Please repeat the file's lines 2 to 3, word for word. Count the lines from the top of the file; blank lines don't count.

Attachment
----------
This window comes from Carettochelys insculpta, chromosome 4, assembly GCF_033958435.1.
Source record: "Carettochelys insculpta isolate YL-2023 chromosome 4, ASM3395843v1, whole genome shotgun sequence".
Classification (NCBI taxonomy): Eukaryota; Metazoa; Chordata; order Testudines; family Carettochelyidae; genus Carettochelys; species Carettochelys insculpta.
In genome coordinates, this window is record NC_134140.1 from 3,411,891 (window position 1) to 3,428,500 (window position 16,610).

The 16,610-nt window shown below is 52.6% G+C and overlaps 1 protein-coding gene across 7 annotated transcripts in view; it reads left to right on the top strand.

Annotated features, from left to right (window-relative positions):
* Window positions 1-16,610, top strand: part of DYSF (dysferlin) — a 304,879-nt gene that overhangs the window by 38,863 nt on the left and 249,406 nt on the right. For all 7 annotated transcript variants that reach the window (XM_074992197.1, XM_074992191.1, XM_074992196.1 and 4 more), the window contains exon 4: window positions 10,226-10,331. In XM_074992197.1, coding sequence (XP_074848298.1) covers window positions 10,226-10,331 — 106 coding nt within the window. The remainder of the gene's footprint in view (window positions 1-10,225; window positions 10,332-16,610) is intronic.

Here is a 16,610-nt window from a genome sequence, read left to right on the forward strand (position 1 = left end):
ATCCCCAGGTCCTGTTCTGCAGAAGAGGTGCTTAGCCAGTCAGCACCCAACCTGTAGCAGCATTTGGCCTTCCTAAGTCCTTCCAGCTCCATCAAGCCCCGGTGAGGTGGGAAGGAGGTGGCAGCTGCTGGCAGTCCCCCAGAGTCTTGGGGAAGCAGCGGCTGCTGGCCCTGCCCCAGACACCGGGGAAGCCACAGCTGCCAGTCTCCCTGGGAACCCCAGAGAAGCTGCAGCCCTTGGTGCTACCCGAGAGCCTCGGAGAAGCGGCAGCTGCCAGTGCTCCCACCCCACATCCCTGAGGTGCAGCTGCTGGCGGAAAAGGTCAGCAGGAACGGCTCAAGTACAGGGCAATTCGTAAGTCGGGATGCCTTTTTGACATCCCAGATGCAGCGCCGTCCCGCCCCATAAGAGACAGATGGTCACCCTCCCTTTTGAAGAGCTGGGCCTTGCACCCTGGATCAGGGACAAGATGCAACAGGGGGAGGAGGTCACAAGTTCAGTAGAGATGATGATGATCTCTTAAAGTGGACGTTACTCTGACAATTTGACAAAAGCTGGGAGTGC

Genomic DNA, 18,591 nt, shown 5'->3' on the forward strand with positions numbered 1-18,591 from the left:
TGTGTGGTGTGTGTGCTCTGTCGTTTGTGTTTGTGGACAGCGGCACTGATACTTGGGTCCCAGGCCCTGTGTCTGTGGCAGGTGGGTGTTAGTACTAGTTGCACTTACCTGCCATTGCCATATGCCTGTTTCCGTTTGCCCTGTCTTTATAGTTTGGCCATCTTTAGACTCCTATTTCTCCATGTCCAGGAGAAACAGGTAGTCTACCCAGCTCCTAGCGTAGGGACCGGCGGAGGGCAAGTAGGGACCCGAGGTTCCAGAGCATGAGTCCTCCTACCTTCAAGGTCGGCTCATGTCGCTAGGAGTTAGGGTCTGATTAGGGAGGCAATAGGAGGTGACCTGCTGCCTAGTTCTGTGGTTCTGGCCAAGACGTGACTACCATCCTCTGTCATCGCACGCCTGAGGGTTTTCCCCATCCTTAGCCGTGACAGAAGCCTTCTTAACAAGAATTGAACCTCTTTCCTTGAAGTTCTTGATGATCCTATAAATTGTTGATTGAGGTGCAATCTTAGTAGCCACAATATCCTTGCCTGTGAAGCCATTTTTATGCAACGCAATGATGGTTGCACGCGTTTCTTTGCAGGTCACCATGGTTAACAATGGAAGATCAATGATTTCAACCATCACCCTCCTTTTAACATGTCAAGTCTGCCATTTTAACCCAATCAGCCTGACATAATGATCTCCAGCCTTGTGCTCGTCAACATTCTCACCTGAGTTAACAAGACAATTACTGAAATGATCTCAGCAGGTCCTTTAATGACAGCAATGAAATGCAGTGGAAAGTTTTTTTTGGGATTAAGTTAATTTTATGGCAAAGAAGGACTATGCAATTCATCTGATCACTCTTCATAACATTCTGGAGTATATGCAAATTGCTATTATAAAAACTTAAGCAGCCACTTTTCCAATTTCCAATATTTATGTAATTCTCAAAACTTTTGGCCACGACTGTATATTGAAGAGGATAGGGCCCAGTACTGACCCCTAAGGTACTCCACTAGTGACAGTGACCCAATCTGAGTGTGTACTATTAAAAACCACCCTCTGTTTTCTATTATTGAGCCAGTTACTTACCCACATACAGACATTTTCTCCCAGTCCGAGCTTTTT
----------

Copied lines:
Source record: "Carettochelys insculpta isolate YL-2023 chromosome 4, ASM3395843v1, whole genome shotgun sequence".
Classification (NCBI taxonomy): Eukaryota; Metazoa; Chordata; order Testudines; family Carettochelyidae; genus Carettochelys; species Carettochelys insculpta.